Wednesday 7 June 2006

The small world of Frank Gitt

Business people tend to approach PR consultants for one of two reasons. Either they believe that their company is misunderstood and undervalued by the outside world, and want to raise their profile in the media to address this. Or they know that what they do is understood all too well, and want to keep it out of the papers at all costs.

The latter always presents the bigger challenge, not least because it is hard to justify the usual huge bill when the evidence of success is a completely empty cuttings file. This partly explains why I have always been inclined to refuse assignments of this sort. The other reason is that if the media have got it in for a company, I find it’s usually for a pretty good reason.

Like all City people, I typically make a judgment on whether I like someone, and want to work with them, within a minute of meeting them. At the risk of sounding smug, I’m rarely wrong. The only snag is that it is a two-way trade, and the number of people who instantly like and want to work with me has always been pitifully small.

A couple of years ago, I mistakenly listened to the newly appointed ‘Director of Human Resources’ at a long-standing client for all of 15 minutes, as he told me where I had been going wrong, before I told him where he could stick his job. A complete waste of 14.5 precious minutes of my life. I am gratified to note that the subsequent performance of his business amply demonstrates that I should have been the least of his worries.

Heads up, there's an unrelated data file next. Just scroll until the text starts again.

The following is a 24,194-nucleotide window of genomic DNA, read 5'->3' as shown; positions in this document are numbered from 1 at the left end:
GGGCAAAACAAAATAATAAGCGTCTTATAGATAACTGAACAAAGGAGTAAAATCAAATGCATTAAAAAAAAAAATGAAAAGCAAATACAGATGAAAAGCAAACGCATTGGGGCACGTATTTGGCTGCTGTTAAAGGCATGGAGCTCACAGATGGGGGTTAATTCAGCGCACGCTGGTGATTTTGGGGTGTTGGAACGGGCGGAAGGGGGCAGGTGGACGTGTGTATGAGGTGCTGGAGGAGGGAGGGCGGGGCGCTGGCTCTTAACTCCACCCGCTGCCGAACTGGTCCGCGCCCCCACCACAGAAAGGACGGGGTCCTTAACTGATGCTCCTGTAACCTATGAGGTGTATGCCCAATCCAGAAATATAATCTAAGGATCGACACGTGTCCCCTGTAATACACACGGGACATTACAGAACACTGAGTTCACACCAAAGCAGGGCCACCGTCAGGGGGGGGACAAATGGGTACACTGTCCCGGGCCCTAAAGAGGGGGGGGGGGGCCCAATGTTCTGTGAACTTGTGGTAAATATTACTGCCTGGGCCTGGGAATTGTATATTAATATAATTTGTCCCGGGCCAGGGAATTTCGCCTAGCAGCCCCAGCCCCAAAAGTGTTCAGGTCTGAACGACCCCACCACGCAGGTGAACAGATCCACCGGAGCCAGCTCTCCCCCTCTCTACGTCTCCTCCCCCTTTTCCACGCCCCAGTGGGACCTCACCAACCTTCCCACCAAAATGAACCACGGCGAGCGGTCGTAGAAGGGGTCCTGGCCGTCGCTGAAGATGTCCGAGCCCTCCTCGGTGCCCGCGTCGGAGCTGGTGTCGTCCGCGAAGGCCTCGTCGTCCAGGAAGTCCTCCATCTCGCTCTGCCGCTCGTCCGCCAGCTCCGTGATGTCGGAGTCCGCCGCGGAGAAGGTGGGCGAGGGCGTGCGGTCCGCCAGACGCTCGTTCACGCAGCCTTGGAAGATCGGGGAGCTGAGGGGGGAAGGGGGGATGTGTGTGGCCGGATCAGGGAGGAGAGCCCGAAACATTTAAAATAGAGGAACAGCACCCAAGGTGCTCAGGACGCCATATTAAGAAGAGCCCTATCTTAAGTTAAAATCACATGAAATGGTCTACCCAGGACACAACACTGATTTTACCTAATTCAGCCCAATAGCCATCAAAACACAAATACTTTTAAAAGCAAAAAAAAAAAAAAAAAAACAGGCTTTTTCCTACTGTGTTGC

Paul, my image and branding consultant, believes that my dull, nondescript and non-alliterative name is a serious professional handicap. He thinks I should re-brand myself as Frank Gitt – the PR who tells it like it is. But I tend to answer the phone by saying my surname, and the consequences of opening every conversation with the word ‘Gitt’ are too awful to contemplate.

On the same subject, I once suggested to a client in the bus sector that they should re-brand themselves as Slick Transit and hire a receptionist called Gloria Mundy, just for the joy of hearing her answer the telephone. Unfortunately none of the management had benefited from a classical education, so it fell on rather stony ground. A bit like this column, probably.

Keith Hann is a PR consultant who’d welcome some small change for a cup of tea.

Originally published in The Journal, Newcastle upon Tyne.

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